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Project teams find LEED v4 answers on LEEDuser

December 5, 2017
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In recent months, activity on the LEEDuser forum has shifted to LEED v4, charting strong project team engagement. Although new registrations for LEED 2009 closed in 2016, there remain thousands of those projects in the pipeline to certification. However, judging by activity on the popular LEEDuser forum, LEED mindshare and innovation is transitioning to LEED v4.

Out of the hundreds of questions and responses LEED professionals post on the LEEDuser forum every week, roughly three out of four relate to LEED v4.

The shift we've observed on the LEEDuser forum reflects a shift in innovation. Most LEED certifications are still under LEED 2009, but people know LEED 2009 pretty well, and they know how to achieve the credits. Project teams that are pushing the envelope are exploring the newer concepts embedded in LEED v4.

Popular LEEDuser credit forums for LEED v4 projects include:

  • MRc: Building product disclosure and optimization: Environmental product declarations, where project teams are figuring out how to gather EPDs for LEED compliance—a process that's getting easier over time.
  • INc: Innovation: Project teams are discussing innovation points for active design, walkable project sites, clean construction and other newer topics.
  • EQc: Low-emitting materials: This has been a challenge for project teams adopting to a new structure, but teams are sharing tips and moving forward on products from engineered wood to furniture.
  • WEc: Cooling tower water use: Teams are exploring what systems allow them to earn the new credit for BD+C projects,while saving the most water and energy on their projects.

The activity on the LEEDuser forum is as strong as it's ever been, eight years and 70,000 forum comments since BuildingGreen initially launched it in 2009 as a support tool for LEED 2009 projects. BuildingGreen relaunched LEEDuser in September 2017 with a completely updated look. It's now mobile-friendly and has new search tools to find the exact information you need. Take a look at the new homepage, which features a quick video showing how LEED professionals can take advantage of this resource.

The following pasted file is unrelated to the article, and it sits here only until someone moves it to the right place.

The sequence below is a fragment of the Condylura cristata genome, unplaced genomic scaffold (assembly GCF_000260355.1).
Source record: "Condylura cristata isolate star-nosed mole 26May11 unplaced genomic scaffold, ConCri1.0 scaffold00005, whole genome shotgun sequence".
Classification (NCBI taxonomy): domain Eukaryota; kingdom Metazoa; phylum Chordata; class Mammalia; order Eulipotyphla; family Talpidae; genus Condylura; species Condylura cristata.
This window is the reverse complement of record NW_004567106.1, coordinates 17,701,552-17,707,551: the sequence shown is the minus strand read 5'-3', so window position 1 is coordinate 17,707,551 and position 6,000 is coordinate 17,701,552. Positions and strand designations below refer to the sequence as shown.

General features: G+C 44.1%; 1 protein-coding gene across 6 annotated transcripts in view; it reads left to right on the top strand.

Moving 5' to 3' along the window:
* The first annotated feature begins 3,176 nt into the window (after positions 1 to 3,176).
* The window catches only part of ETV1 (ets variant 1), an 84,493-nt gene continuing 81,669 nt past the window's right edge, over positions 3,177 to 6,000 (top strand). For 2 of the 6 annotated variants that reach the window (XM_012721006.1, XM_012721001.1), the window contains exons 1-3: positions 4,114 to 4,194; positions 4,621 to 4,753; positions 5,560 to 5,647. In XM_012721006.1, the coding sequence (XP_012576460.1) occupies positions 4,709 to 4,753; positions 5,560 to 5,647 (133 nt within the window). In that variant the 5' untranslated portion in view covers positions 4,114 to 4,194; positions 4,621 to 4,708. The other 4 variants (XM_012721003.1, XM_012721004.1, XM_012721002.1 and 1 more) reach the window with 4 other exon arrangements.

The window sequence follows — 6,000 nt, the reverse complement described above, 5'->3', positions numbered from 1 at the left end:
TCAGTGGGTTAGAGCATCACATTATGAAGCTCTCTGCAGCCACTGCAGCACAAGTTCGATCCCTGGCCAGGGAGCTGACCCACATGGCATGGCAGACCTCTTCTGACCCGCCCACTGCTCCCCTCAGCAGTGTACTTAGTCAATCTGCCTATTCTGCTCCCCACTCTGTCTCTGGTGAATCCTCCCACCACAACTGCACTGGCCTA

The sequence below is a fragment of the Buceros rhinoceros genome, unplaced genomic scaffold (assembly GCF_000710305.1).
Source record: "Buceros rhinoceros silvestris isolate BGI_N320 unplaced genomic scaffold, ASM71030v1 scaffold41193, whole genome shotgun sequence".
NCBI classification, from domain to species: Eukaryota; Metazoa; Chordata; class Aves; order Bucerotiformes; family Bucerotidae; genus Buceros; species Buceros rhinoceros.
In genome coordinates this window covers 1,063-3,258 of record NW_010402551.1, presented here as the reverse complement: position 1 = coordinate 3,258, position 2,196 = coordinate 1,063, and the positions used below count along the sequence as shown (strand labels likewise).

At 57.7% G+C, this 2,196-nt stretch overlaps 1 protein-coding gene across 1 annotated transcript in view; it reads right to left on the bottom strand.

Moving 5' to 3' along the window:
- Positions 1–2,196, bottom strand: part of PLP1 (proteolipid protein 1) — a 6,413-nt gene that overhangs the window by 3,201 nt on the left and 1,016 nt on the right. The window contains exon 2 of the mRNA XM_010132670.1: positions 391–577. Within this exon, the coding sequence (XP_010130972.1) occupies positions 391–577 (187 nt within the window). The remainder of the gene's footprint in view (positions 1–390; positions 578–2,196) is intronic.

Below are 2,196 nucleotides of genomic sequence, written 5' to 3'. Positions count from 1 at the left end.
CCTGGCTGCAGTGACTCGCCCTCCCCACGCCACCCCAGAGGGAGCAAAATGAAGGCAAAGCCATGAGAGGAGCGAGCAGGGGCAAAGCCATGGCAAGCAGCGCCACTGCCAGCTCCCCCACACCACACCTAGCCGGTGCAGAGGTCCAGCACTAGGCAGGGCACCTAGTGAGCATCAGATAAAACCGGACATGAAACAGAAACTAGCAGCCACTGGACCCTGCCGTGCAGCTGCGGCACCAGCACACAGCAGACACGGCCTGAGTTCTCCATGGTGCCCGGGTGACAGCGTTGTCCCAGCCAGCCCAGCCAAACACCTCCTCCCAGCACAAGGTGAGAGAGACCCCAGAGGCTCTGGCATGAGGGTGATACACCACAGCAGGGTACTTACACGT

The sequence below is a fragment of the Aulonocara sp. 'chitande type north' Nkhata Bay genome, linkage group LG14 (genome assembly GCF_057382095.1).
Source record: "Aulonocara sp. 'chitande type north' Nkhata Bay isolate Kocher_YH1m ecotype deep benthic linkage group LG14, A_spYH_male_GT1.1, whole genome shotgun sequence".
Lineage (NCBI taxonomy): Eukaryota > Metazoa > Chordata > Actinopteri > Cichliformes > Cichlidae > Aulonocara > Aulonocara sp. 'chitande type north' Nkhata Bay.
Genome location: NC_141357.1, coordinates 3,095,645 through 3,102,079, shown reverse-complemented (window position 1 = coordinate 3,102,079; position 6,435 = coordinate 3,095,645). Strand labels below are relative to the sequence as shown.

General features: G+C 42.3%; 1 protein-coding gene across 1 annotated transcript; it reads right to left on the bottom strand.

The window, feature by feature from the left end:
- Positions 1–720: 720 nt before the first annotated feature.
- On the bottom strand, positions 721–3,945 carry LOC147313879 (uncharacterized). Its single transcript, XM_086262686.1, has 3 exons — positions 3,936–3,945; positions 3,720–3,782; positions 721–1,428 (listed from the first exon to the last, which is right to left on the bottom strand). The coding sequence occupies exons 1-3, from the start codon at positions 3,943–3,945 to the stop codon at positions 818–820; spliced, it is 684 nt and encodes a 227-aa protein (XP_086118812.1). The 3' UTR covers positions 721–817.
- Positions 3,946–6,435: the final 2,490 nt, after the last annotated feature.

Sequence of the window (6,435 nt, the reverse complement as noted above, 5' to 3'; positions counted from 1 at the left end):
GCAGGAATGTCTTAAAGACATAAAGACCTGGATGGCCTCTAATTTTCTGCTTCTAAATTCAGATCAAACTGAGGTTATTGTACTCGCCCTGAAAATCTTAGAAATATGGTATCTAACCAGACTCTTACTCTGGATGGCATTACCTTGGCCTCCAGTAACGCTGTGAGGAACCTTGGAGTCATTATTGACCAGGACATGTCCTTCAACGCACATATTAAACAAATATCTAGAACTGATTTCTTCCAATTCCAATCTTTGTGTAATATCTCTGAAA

Explore LEEDuser

Call for volunteers for LEED Regional Steering Committees

December 4, 2017
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USGBC is looking for innovative sustainability professionals and experts in the design, construction and operations of buildings and communities to serve as volunteers on the newly created Regional LEED Steering Committees.

In 2010, USGBC developed the LEED International Roundtable as an advisory network playing a pivotal role in enhancing LEED as a global framework for green building. In just the past few years, Roundtable members have collaborated with LEED staff to develop and publish 30 international alternative compliance paths (ACPs) for LEED v4 and more than 100 ACPs for LEED 2009. The work of this group has been critical to the growth and applicability of the rating system, and LEED has now reached projects and professionals in more than 167 countries and territories.

In the coming year, we will develop this concept even further in order to integrate, scale and formalize this work within the LEED development process by establishing LEED Regional Steering Committees in six key markets across the globe.

Each Regional LEED Steering Committee will be an integrated group of volunteers charged with prioritizing and overseeing LEED technical development activities in its respective region. They will review, develop and recommend technical solutions and guidance to address LEED implementation issues and facilitate market uptake in their regions, while ensuring that technical solutions maintain rigor and consider market leadership and feasibility.